The importance of sleep for memory and health is well established, but scientists have discovered some specific ways in which that is so.
The process of consolidating memories, which is the process of preserving key memories and discarding excessive information, takes place during the different stages of sleep. During the three NREM (non-Rapid-Eye-Movement) stages, the brain sorts through your various memories from the previous day, filtering out important memories and eliminating other information. These selected memories become more concrete as deep NREM sleep begins and continues during REM (Rapid-Eye-Movement) sleep. Emotional memories are also processed in the REM stage, which can help you cope with difficult experiences.
One symptom of sleep deprivation is difficulty remembering things. Since the brain does not have sufficient time to create new pathways for the information you’ve recently learned, sleep deprivation often affects how memories are consolidated. Other potential cognitive impacts include trouble learning and focusing, reduced decision-making skills, and poor emotional and behavioral control.
Studies have concluded that just like adults, children experience stronger memory consolidation after a good night’s sleep. Sleep quality tends to decrease with age, so it is important to prioritize getting good quality sleep, including establishing a regular sleep schedule, creating a relaxing bedtime routine, and creating a comfortable sleep environment, no matter your age.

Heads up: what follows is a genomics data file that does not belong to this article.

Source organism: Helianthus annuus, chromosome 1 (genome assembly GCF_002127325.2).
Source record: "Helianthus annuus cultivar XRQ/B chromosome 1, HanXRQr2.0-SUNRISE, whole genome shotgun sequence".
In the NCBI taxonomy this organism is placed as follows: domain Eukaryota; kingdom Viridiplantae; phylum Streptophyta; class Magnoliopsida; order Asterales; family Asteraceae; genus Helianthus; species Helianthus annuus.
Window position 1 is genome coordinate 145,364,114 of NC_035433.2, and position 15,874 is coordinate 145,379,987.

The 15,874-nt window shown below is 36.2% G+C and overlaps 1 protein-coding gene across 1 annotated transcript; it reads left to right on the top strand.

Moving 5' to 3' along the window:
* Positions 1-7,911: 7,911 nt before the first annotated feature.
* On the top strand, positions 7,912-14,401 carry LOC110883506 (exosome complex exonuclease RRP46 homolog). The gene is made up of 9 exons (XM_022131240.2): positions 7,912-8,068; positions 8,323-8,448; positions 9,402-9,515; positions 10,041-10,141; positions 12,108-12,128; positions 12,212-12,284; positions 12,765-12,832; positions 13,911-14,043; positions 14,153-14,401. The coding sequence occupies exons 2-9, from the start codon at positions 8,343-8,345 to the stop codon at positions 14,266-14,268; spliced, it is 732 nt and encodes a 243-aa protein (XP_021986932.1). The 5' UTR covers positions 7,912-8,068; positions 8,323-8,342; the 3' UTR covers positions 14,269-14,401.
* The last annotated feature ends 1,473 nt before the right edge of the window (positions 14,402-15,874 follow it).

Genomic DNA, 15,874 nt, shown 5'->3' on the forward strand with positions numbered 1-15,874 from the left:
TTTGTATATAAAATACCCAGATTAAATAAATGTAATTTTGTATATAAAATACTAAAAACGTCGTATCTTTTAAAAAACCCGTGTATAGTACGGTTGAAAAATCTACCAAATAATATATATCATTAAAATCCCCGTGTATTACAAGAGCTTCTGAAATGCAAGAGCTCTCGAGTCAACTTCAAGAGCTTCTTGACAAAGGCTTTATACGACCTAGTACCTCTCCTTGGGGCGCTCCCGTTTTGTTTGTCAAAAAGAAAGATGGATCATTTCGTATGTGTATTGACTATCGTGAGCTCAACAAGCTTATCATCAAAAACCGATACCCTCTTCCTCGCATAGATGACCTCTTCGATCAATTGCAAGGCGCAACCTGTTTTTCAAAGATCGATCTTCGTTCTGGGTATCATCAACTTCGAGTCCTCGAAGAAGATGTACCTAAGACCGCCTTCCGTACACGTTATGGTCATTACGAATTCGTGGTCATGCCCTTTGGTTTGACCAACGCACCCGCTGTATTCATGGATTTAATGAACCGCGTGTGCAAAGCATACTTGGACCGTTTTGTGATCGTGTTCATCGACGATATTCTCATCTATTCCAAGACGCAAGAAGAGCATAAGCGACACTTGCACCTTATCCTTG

In addition to the impacts on memory, getting enough sleep is also important for overall physical health. Insufficient sleep has been linked to a range of health problems including obesity, diabetes, cardiovascular disease, and even an increased risk of death.
Both too little and too much sleep can have negative effects on the brain. So every person should strive for the optimal amount of nightly sleep. Check out the Sleep Foundation's recommendations for the amount of sleep everyone should get by age: How Much Sleep Do We Really Need? | Sleep Foundation
Check out our recent video on the Relationship between Sleep and Pain here: https://youtu.be/yugy2phvLmk
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